Barbadian cricketer Jeshua Ferdinand is almost out of the woods as he battles a rare autoimmune disorder.
Ferdinand fell ill while playing cricket in East Sussex, England in 2017. He only managed to play two games before he became ill and had to be hospitalized. He was diagnosed with Guillain–Barré syndrome which is a rare autoimmune disorder which is characterized by rapid onset of muscle weakness caused by the immune system damaging the body’s nervous syndrome.
The twenty-five-year-old told Barbados TODAY that he was back home in Barbados and his recovery was going smoothly thus far.
“It has been up and down. I am now back from England. Right now, it is all positive. It has been positive for the most so I cannot complain,” he said, adding that undergoing therapy with Jeffery Gay Jr. at Halos Health had resulted in vast improvement.
“I came out of Queen Elizabeth Hospital and I was working with my personal trainer but unfortunately I had to stop and I started working so the times were really difficult. So, a guy I used to play cricket with does massages and at the time I needed a massage so I met [Jeffery] through him. I asked him about the gym that he had and I decided to take a leap and told him I wanted to work with him as a trial and this is two months that I was with him and it has been great improvement since then,” Ferdinand told Barbados TODAY.
The former Lodge School student and passionate cricketer said that both his legs were affected by the autoimmune disease. However he now generally has mobility in his legs though with limitations in his ankles.
“Both legs were affected but the right side of my body was affected more. But, right now I have full motion except for my ankles to my toes the movement is minimum. But from my waist down to my ankles,” he said, adding that his family was thankful that he was alive and well.
“From the time I came home they were thankful even though I had to spend a couple weeks in the QEH. They were thankful for life. Now that I am walking that is a major thing that I have come so far,” Ferdinand said, adding that since being diagnosed with Guillain–Barré syndrome he had a new appreciation for life and faith.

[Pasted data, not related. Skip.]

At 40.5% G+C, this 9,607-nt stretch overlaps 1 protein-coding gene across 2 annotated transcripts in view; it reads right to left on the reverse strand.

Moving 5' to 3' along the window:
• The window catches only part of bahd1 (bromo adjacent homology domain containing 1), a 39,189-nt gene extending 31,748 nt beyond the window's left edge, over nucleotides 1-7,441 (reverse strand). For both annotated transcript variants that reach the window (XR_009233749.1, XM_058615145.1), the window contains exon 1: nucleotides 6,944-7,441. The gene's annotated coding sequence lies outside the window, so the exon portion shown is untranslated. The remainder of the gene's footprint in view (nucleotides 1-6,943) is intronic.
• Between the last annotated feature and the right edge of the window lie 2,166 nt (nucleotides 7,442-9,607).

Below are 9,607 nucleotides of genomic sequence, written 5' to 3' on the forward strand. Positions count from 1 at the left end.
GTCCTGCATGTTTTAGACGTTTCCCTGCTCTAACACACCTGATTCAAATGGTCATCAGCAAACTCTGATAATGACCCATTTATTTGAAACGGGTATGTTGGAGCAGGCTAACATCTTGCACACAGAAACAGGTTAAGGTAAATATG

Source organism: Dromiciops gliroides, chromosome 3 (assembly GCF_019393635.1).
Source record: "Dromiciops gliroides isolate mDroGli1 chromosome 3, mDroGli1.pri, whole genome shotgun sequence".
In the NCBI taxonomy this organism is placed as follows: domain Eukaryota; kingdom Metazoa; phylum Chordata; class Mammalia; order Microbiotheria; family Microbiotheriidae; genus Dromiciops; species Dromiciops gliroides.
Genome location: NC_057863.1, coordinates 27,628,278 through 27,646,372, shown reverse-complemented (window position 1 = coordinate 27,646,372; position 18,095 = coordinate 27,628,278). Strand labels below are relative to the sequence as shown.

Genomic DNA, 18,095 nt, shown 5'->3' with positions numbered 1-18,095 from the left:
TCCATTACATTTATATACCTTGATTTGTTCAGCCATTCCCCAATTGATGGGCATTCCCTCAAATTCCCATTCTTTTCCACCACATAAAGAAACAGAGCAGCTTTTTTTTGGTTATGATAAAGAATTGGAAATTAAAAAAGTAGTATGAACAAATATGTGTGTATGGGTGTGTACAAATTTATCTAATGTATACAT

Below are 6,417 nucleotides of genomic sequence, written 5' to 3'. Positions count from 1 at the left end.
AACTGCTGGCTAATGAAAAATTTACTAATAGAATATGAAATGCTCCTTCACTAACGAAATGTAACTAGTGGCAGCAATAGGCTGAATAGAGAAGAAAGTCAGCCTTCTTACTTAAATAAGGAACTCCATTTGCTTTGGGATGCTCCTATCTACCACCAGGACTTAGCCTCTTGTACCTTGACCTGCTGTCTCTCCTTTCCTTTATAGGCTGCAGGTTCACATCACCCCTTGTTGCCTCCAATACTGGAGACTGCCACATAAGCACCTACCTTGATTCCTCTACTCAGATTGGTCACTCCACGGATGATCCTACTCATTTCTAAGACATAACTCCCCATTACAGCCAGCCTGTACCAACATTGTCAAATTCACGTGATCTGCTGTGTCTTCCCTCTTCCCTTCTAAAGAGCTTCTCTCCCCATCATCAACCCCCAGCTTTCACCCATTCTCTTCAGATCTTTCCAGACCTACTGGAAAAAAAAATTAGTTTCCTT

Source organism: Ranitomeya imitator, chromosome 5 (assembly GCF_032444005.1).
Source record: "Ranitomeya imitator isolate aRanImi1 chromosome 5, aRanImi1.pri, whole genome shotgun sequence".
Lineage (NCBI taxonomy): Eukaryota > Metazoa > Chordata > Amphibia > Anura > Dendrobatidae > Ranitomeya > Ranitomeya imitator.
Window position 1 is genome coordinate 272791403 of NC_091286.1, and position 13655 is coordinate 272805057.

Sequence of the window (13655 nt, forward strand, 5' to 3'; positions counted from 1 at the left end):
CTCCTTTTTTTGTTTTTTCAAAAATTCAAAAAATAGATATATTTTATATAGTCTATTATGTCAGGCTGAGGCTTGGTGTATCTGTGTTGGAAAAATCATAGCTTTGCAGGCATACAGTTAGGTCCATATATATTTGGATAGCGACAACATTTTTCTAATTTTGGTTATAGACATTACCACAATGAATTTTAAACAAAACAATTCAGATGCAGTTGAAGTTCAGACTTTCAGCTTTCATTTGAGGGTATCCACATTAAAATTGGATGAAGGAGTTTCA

“For sure [I appreciate life] and faith. You know God has brought me through a lot. You know a lot of people have been praying and it has been a major help as well. I am thankful for life. Because reading up on Gullian-Barre Syndrome it can be life-threatening and thankfully I did not reach that point. Although I was not able to walk and was bed-ridden for a while, the fact is that I am still alive and there is no need to be in an induced coma like a lot of people I read about. I am thankful for that,” Ferdinand said, adding that at the moment he was not in need of any financial assistance as his medical bill had been cleared.
“Right now, no, I would not need the funds right now. I am past the worst. The hospital fees have been paid in full. It is just a matter of rehab and continuing therapy that need to be paid right now,” he said, adding that he hoped to return to England and continue his passion which was playing cricket.
“That is my hope. I hope that I would be able to play cricket again. For sure I will be back in England,” Ferdinand said, noting he would like to thank everyone who has assisted him.